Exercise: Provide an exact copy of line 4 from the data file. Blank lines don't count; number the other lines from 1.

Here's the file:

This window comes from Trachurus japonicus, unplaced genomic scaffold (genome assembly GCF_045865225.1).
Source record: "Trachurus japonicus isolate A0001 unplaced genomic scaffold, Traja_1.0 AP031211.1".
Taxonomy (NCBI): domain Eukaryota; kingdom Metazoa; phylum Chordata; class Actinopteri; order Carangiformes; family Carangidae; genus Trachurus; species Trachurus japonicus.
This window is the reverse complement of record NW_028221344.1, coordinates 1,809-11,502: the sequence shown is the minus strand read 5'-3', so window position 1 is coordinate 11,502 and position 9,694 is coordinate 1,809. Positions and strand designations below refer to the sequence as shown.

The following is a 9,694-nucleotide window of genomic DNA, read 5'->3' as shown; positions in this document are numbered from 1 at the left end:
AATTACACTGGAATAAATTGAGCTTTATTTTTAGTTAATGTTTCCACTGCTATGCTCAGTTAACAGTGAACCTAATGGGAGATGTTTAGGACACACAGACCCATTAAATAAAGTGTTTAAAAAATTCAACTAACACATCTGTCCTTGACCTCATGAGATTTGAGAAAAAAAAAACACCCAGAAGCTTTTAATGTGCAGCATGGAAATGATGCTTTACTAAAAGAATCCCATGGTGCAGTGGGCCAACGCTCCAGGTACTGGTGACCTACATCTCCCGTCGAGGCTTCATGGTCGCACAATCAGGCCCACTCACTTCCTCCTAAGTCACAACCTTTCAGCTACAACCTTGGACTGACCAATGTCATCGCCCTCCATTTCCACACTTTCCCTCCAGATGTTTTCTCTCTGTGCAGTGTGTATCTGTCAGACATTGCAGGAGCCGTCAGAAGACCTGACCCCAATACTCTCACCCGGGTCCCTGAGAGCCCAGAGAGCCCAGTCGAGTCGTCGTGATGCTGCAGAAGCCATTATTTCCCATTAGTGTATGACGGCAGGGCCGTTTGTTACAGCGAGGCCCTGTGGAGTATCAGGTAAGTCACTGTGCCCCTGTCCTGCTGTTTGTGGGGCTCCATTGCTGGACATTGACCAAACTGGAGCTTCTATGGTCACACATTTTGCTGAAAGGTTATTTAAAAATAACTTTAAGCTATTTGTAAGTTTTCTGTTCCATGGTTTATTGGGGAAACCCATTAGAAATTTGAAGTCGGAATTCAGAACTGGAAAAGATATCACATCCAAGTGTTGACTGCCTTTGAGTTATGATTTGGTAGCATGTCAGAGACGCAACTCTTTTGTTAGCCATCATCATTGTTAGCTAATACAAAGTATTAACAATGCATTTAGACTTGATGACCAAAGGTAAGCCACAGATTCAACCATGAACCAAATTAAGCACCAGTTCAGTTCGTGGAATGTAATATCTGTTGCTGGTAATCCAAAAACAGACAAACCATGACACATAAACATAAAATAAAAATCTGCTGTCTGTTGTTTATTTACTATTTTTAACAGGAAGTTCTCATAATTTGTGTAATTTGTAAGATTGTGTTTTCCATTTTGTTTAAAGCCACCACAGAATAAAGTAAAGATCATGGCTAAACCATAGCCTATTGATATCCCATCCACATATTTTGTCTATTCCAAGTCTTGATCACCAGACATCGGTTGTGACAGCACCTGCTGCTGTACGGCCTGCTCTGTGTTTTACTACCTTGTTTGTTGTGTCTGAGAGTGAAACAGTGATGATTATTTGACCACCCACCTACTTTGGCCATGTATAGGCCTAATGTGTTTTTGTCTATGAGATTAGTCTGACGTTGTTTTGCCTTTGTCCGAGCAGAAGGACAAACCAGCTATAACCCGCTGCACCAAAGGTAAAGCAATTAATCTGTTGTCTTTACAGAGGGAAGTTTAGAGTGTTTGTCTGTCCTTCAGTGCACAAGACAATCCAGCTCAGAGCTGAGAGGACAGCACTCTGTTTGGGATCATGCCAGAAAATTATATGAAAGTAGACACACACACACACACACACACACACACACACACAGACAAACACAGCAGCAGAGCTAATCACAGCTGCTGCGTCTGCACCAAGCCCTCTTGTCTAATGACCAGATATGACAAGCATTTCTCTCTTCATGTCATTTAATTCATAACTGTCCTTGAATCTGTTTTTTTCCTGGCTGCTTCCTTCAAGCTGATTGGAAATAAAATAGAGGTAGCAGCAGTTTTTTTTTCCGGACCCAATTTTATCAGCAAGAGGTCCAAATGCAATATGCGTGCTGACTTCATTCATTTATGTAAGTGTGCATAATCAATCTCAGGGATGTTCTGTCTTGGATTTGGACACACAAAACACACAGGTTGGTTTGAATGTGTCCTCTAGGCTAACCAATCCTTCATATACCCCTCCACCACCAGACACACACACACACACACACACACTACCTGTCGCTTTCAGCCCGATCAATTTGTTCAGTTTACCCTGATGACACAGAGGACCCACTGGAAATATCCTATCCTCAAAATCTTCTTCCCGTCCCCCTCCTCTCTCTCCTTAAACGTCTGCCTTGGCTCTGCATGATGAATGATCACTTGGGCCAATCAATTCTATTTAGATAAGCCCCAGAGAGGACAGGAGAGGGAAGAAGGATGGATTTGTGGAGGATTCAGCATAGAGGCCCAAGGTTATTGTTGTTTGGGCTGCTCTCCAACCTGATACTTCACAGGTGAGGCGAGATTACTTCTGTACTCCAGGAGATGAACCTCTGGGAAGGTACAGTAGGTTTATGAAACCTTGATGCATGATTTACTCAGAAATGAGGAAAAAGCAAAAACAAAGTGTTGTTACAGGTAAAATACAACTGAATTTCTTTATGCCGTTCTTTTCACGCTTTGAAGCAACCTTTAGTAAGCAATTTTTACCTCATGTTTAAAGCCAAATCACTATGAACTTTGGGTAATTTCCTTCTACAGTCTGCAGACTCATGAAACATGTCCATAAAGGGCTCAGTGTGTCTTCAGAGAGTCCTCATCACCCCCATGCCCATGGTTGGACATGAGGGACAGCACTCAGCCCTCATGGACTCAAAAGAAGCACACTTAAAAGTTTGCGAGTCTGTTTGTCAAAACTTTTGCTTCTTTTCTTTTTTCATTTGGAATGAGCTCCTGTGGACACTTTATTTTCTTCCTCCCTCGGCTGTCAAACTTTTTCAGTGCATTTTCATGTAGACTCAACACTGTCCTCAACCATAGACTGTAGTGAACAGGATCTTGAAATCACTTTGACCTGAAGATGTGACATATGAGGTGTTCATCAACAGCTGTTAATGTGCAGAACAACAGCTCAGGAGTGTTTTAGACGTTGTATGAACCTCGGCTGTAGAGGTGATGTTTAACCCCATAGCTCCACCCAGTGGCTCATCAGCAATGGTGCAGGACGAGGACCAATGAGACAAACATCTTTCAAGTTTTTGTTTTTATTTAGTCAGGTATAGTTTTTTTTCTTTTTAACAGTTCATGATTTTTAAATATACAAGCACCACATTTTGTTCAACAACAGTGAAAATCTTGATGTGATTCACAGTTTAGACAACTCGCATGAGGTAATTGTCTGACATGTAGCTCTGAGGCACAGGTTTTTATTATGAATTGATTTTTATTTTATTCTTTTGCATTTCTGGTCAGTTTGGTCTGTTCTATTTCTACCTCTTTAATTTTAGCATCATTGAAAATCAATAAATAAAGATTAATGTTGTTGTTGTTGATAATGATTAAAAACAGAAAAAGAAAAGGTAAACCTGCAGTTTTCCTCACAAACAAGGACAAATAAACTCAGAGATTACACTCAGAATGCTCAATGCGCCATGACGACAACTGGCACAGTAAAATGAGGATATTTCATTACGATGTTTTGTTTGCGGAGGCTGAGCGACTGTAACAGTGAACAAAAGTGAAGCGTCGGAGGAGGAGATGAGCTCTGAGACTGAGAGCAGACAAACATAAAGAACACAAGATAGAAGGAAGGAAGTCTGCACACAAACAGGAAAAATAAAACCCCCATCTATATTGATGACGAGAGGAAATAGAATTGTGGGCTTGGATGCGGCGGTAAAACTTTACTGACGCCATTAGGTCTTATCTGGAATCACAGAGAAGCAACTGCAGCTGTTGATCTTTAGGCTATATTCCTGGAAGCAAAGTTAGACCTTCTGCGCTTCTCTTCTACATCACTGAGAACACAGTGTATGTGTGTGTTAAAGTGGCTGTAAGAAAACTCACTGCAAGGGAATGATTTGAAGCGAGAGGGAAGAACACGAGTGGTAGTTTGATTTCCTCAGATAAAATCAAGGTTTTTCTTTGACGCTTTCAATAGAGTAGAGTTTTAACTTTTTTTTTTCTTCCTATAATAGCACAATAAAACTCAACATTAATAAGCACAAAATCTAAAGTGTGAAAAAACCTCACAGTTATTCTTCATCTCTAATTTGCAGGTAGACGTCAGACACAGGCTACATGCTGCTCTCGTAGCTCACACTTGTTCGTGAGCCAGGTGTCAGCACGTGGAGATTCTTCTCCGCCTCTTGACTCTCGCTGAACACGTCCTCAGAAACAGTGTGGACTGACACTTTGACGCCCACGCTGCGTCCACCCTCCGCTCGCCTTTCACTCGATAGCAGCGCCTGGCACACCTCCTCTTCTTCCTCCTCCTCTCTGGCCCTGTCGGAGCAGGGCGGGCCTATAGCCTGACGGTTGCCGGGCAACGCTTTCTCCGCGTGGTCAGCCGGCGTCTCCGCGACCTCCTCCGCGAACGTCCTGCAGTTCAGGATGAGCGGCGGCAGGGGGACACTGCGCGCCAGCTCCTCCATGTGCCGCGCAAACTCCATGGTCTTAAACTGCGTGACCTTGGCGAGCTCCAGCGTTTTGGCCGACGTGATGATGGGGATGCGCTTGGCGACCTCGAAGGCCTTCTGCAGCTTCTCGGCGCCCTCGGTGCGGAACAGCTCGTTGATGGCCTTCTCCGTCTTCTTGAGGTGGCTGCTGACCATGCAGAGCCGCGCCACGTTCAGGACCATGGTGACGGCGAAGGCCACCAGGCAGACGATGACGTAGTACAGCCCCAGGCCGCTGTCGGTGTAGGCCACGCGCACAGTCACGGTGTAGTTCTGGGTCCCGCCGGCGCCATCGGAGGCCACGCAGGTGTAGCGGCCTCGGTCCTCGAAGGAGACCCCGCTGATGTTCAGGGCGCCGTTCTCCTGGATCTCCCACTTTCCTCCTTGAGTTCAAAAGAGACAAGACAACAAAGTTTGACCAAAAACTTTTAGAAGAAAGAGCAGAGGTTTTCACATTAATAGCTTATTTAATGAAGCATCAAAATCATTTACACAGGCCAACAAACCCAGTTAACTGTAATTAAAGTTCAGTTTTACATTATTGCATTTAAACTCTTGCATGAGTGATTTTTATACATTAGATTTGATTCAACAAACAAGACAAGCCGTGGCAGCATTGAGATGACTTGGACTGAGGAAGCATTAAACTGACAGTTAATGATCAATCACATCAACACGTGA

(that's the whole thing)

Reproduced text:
This window is the reverse complement of record NW_028221344.1, coordinates 1,809-11,502: the sequence shown is the minus strand read 5'-3', so window position 1 is coordinate 11,502 and position 9,694 is coordinate 1,809. Positions and strand designations below refer to the sequence as shown.